Leaving Your Corporate Job for Your Passion

I never hated my corporate job.

I loved the people. The precise 9-5 schedule was a dream. Walking the downtown streets amongst high-end business life hustle made me feel like someone, even though I was really just a number. I had a title, salary, and I could say I worked inside the walls and secrets of Target Corporation, the retailer everyone loves.

But none of those things matter when you come home at night with zero satisfaction. Zero purpose, and zero vision. Those feelings had been around for a long time. Before Target, I was a pharmaceutical and medical device sales rep for 6 years. It was a “golden handcuffs” kind of job, until the morals and ethics of it all became too much for me to handle. This was the point at which I started digging out from underneath the artificial layers that were defining me. And this was the point I started finding myself in the kitchen.

No matter what great development I was part of, or how many xyz we sold, I didn’t feel an ounce of passion flowing through my veins. But spending a Saturday morning at the farmers market, picking out fresh produce from people who worked so damn hard to feed us, and turning that into something beautiful and nourishing, that brought me so much joy I couldn’t contain it. At which point I started to write, photograph, and share with others through this thing called a blog. Heartbeet Kitchen became my self-expression, my passion project.

I had a corporate life on the weekdays and creative life on the nights and weekends. And I started to feel limited. There was a pit in my stomach, and the heavy weight of my heart pulled between staying on “the path I should be living” and the unpaved, windy road to fulfillment.

Maybe. There’s never certainty that life is greener on the other side. But the ultimate turning point was understanding I couldn’t know that answer unless I left and gave everything I had to share my story with the world, and capturing it visually and emotionally. It felt strange to think I could make a career out of that, but something inside told me I could. People were listening,  even as a small fish in an Atlantic Ocean size blogging world. And my true aspirations were to create a funnel of skills that would diversify me.

I didn’t leave abruptly. It was something I worked on for over a year, building clientele, dipping my toes in the water of negotiations, contracts, and selling myself. I worked on the foundation of my brand, Heartbeet Kitchen, and growing my photography skills.

I remember driving home from my last day at Target and being simultaneously scared and happy as hell. I had no idea what the next six months would look like, nor that I could be living as I do now, providing for myself by doing what I love. Every damn day.

And at the same time, I work harder and longer than I ever did, in any corporate job. The fulfillment is far beyond what I even knew existed, which doesn’t make it feel like work at all. In fact, I think that’s why I sometimes have a hard time explaining “my job” to people. Now that’s not to say balance isn’t a battle I continually fight. As the nature of my work is strongly rooted in social media, I certainly feel the need to keep up and stay connected.  But one of the things I’ve done lately is to remind myself that in order to create, one must leave distractions.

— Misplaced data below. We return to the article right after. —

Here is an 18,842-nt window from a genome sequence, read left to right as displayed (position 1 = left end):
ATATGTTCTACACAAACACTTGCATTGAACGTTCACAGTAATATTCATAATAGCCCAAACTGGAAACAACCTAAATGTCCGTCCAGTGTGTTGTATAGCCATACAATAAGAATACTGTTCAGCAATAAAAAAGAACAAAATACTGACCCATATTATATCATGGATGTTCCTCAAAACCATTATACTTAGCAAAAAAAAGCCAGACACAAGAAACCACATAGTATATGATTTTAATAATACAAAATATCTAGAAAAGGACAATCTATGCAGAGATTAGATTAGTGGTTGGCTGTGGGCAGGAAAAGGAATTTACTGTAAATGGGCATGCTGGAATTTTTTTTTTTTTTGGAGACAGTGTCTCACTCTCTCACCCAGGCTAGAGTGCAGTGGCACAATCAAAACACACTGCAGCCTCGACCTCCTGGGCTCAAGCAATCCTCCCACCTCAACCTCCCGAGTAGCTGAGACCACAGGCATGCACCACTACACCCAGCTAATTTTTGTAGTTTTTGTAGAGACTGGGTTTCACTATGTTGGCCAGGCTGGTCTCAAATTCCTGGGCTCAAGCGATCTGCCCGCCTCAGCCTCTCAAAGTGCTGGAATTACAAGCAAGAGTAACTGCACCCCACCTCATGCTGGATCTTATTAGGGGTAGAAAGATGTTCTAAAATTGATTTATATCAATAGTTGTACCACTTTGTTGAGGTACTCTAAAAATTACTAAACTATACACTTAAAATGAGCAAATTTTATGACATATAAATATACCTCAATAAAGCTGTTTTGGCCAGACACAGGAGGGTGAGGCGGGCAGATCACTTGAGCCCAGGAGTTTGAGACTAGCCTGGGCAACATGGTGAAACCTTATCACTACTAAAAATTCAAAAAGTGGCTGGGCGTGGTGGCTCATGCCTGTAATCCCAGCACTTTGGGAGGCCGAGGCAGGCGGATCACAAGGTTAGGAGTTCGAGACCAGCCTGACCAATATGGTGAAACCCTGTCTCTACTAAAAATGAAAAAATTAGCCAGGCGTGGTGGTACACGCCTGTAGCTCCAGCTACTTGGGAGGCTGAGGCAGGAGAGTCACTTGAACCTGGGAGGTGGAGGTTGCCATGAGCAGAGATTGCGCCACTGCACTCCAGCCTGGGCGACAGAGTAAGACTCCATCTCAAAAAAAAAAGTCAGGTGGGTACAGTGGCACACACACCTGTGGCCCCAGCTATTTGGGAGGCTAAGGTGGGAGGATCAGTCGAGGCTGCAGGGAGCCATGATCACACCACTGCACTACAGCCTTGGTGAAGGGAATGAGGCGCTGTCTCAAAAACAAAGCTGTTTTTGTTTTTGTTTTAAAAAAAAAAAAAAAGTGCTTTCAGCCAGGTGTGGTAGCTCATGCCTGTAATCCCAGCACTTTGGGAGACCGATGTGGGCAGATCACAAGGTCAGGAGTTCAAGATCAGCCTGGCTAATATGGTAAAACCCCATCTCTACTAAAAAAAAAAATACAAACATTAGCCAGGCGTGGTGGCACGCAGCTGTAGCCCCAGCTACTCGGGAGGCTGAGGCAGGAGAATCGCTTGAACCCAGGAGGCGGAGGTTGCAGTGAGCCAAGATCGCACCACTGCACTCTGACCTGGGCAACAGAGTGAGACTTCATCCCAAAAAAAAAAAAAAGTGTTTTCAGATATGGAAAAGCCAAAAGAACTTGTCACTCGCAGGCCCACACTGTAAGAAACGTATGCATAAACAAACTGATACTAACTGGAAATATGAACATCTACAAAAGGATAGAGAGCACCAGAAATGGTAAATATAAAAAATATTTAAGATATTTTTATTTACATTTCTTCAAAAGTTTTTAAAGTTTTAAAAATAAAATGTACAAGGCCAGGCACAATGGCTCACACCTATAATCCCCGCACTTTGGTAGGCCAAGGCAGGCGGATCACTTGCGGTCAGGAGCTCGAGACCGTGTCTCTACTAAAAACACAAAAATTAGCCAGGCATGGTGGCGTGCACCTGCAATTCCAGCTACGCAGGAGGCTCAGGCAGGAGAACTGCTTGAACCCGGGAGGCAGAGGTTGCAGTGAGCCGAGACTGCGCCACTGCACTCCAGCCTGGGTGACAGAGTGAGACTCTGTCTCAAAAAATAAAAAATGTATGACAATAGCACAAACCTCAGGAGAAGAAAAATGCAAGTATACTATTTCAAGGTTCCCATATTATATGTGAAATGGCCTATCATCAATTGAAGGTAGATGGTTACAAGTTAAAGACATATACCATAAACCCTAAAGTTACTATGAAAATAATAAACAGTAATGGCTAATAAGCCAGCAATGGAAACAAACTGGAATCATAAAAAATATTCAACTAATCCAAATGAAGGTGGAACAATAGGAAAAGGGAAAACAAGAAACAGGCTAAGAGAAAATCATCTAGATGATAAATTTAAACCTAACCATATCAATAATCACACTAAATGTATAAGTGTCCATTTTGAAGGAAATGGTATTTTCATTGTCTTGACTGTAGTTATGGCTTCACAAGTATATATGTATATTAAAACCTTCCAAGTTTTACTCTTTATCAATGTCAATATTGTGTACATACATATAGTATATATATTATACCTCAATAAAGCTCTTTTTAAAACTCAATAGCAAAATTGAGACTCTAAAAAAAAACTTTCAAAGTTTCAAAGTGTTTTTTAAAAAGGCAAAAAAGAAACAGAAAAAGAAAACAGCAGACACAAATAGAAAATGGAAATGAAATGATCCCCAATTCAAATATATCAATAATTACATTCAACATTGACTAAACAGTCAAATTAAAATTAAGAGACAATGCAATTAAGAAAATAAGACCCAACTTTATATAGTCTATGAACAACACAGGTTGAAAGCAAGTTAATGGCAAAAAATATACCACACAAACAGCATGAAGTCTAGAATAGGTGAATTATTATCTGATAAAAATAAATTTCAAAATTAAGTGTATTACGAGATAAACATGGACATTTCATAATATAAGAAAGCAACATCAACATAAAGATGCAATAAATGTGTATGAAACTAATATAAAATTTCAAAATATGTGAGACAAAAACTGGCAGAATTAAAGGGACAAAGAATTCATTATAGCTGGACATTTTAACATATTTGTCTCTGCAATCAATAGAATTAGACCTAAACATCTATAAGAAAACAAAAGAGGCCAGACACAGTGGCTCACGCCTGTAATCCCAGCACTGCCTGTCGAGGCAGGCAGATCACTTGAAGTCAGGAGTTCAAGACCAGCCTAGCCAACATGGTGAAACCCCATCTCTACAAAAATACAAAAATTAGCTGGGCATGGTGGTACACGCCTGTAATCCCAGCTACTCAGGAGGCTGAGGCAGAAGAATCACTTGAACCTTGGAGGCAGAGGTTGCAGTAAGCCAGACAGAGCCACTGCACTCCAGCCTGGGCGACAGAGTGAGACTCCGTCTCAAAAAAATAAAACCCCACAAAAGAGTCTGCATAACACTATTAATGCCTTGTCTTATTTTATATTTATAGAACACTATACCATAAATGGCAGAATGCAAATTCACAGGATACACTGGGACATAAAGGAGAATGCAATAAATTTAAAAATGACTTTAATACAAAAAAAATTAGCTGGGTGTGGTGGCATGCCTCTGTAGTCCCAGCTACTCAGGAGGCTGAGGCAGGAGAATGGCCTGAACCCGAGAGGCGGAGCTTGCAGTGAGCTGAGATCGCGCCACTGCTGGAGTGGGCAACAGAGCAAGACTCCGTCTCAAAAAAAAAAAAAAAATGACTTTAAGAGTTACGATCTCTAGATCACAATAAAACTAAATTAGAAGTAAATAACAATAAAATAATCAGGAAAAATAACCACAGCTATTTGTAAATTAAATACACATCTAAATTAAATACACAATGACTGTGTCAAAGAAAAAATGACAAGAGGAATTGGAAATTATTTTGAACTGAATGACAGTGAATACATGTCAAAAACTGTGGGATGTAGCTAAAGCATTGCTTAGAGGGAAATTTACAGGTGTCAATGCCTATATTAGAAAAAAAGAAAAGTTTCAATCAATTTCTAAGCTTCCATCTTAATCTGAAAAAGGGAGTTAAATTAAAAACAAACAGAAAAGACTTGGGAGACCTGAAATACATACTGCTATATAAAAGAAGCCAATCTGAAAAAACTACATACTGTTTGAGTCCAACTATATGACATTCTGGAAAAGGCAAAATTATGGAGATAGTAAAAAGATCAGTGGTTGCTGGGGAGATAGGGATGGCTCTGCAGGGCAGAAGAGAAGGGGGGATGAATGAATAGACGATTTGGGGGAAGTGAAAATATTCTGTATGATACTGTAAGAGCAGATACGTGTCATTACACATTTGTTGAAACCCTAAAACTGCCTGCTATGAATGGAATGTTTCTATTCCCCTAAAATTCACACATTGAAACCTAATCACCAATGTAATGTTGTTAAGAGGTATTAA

Amanda is a writer, photographer, and food stylist in St. Paul. Through her blog, Heartbeet Kitchen, she shares modern, seasonal recipes and sometimes deeper ponderings about life, health, and travel. She’s passionate about cooking like she doesn’t have to clean, sharing the table with others, and cats. Any and all of them.


  • I have always admired Amanda’s gift in the kitchen but this honest and eloquent article gives another point of appreciation. I’m nodding my head at the fulfillment of the unpaved road and point of leaving distractions.

    • Almila! Thank you so much for reading. You are an inspiration as well, and should be so very proud of your intentions and accomplishments. xo

  • Amanda, you’re such a light. A force of inspiration and grace. Thanks for sharing this and for following that tug—we’re all so lucky to have your voice and food in our lives.

    • Lindsey, every time I see a photo of you and sweet Ruby Day, I can’t help to think how amazing it has been to meet such wonderful, passionate women because of the online world. You are an inspiration as well, real and truly so giving. All the love to you.

  • What a beautifully written text, Amanda! These words resonate with me so much. Leaving the corporate world has been an incredible blessing for me too, and I’m still pinching myself every day that I now get to do this for a living! I’m so happy you made the switch, and it’s been such a pleasure following your journey. I can’t wait to see what’s next for you. xx

    • Sophie! Thank you for reading, and gosh – I love that you’ve found your groove and passion too. That “pinch me” feeling is one that doesn’t get old. And you should be so proud of yourself for what you’ve created. xo

  • Cheers to taking that big, first step and putting your needs, desires, and dreams in first place. I’m so happy you’ve fought wildly for your passion. I’m in the process of making my dream a reality, and I couldn’t be happier.

    • Jayme! I am so dang proud of you for taking your leap as well. I know how similar our stories are, and I can’t wait to see your vineyards, the process, the love that goes into it, and finally the wine. xo

    • Gosh, thanks for reading Ryan. And so great to hear from you. Great memories from our high school days together. Hope all is well, Amanda